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Perimenopause – The Beginning of the End of Menstruation

Menopause is that stage in life where the ovaries no longer release eggs and menstruation ceases.  Perimenopause is the natural transition period leading to menopause.  It generally begins eight to ten years before menopause.  For many women, perimenopause begins while they’re in the 40’s, but it can start earlier than that.

Menopause is that stage in life where the ovaries no longer release eggs and menstruation ceases.  Perimenopause is the natural transition period leading to menopause.  It generally begins eight to ten years before menopause.  For many women, perimenopause begins while they’re in the 40’s, but it can start earlier than that. 

During perimenopause, estrogen levels rise and drop unevenly. This fluctuation can play havoc with your menstrual cycle.  It may lengthen or shorten, and you may experience menopause-like symptoms such as hot flashes, chills, thinning hair, irregular sleep, vaginal dryness, or mood changes.  It might also occur that you have some periods in which the ovaries don’t release an egg, which decreases fertility.  As long as you’re having periods, though, it is still possible to get pregnant so if that is something you don’t want, you should continue with birth control until your periods have stopped for 12 consecutive months.

A drop in estrogen can create health conditions such as weight gain, an increase in “bad” cholesterol and a decrease in “good” cholesterol, which is sometimes a precursor of heart disease.    Bone loss can be accelerated by low estrogen, increasing the risk of osteoporosis.  Low estrogen levels can also make you vulnerable to urinary or vaginal infection.

Wow!  Perimenopause is starting to sound more like a disease than a natural progression, but there are two things to remember.  First, not all women experience all of these symptoms or if they do, they’re not severe (and a few of the lucky ones don’t notice any symptoms at all).  The second thing to know is that there are things you can do to ease symptoms and help prevent disease.

The U.S. Department of Health & Human Services has some excellent advice for a healthy perimenopause:

(scroll down to read more)

  1. Quit smoking.  Gee, where have you heard that before?  But it’s true that, quite apart from the other health risks of tobacco products, smoking increases the risk of osteoporosis.  The nicotine impedes calcium absorption and slows the production of bone-producing cells.  It also increases the risk of heart disease.  Chemicals in cigarette smoke cause blood thickening and clot formation inside veins and arteries.  It also increases the formation of plaque in blood vessels.

  2. Eat a diet low in fat, high in fiber with plenty of fruits, veg, and whole-grain foods.  Keep clear of processed foods and fast foods; they can contain shocking amounts of refined sugar, salt, and mystery chemicals that can mess with your health in all sorts of ways.  Eating whole foods rich in nutrients is probably good advice at any time but may be even more important during perimenopause.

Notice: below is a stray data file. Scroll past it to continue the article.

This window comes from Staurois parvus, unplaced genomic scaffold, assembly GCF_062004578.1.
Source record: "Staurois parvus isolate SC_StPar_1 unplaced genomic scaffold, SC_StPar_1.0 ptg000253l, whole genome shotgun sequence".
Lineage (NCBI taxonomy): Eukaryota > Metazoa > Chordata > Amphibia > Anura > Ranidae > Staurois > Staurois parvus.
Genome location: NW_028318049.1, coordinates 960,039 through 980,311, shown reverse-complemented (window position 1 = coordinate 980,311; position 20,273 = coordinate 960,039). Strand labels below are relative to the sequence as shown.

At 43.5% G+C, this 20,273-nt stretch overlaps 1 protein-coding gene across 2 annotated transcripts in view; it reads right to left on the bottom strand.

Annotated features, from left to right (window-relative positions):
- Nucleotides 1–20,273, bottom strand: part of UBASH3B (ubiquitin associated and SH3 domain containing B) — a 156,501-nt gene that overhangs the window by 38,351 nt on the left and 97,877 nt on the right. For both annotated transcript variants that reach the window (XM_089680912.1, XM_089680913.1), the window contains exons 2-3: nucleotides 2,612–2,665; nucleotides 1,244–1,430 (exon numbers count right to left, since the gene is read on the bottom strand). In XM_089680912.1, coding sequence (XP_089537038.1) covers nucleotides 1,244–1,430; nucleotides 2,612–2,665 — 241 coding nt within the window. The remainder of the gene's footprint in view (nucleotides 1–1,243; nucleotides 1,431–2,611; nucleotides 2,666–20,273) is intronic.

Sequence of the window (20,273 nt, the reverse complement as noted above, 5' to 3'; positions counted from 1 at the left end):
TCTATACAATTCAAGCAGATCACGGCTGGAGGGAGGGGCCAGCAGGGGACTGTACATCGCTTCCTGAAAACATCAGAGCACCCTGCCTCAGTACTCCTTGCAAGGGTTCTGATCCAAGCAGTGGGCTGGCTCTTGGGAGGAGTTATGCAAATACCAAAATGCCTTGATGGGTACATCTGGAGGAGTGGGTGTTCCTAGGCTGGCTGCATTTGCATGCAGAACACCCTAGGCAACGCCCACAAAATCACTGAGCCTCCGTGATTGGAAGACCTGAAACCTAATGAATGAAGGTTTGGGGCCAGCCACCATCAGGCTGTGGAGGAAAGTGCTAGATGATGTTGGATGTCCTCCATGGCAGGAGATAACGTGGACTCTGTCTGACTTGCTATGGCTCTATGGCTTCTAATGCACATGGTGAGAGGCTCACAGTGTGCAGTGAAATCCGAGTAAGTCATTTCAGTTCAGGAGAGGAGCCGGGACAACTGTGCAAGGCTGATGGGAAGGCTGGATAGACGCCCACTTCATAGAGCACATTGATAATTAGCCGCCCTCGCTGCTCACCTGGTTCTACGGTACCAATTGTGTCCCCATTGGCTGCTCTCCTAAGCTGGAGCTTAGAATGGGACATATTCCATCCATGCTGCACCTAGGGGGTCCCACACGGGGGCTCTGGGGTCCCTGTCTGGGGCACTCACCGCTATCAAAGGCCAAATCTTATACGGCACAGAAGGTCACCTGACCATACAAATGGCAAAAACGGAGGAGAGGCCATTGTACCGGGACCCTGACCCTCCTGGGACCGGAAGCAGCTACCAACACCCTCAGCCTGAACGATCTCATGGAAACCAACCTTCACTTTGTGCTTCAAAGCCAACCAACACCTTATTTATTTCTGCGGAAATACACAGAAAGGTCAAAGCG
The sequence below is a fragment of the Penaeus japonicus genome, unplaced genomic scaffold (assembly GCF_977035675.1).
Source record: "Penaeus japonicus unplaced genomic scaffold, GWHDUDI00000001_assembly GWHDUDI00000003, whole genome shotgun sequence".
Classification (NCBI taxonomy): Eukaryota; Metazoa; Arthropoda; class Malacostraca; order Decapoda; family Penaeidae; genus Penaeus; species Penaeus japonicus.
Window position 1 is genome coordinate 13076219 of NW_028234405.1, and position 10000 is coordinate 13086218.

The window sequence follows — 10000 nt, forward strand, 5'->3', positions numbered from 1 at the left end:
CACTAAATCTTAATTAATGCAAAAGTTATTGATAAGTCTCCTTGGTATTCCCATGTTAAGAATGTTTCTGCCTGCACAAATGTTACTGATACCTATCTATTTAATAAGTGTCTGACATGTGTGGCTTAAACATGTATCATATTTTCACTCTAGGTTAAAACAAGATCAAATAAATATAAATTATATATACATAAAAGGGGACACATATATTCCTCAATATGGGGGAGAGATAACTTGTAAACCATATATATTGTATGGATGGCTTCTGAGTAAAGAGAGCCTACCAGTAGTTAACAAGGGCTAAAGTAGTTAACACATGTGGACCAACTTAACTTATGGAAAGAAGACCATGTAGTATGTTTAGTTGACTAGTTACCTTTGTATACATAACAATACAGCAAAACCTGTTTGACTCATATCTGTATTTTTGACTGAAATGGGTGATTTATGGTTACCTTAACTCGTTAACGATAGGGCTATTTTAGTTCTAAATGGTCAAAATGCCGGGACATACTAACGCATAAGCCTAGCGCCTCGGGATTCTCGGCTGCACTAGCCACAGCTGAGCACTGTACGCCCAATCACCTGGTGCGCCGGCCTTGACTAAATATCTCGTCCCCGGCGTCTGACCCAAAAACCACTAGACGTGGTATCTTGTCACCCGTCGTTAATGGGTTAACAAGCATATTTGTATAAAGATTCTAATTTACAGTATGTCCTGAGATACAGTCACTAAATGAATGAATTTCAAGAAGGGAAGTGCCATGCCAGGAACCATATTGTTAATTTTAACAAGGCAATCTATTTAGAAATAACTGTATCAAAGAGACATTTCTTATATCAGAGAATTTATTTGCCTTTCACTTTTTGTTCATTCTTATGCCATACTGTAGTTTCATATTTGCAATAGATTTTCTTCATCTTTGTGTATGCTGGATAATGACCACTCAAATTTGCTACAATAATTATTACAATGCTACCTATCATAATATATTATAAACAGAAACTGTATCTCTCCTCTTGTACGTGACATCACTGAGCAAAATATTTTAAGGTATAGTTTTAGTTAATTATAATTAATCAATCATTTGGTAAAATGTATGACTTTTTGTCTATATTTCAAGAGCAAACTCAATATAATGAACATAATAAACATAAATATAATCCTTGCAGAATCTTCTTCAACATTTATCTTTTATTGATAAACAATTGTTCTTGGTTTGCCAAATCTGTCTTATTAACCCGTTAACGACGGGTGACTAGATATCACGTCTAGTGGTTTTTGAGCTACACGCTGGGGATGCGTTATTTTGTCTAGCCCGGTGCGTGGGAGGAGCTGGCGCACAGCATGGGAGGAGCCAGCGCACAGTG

3. Get enough calcium and Vitamin D Most people know that you need sufficient calcium for strong bones but that’s only part of the story.  Your nerves need calcium to help carry messages from the brain and every other part of the body.  Your muscles, including your heart, need calcium to be able to contract.  When parts of the body need calcium to operate and it is not otherwise available to them, they will take calcium from the bones.  This leaves the bones thinner than they should be and susceptible to fracture.  Vitamin D is converted by the kidneys into a hormone called calcitriol which is indispensable to calcium absorption.  If you’re not getting enough calcium and Vitamin D in your diet, you might want to consult with a health care practitioner about taking supplements.  

  4. Maintain a healthy weight.  Many women experience weight gain during perimenopause.  According to the Mayo Clinic, the weight gain has less to do with hormonal changes and more to do with aging, lifestyle, and genetic factors.  They say that “muscle mass typically diminishes with age, while fat increases” and that “losing muscle mass slows the rate at which your body uses calories (metabolism).”  You may not be able to do much about getting older and genetic factors, but lifestyle habits and diet are controllable.  They suggest a whole foods diet high in nutrients and low in fat.  They also note that limiting alcohol and sweets is very helpful in weight control.

  5. Do some weight-bearing exercise.  The Bone Health & Osteoporosis Foundation defines weight-bearing exercises as those “activities that make you move against gravity while staying upright”.  There are some high-impact weight-bearing exercises such as dancing, jogging, tennis, hiking and other fun stuff.  If that seems out of reach, you could also try some low-impact weight-bearing exercises such as low-impact aerobics, fast walking, and using a stair step machine.  Weight-bearing exercises help to strengthen bones, improve your coordination and flexibility, and control your weight.  You may also find that you’re more relaxed and sleeping better.

If your perimenopausal symptoms are severe or worrisome, you should consult a health care practitioner.

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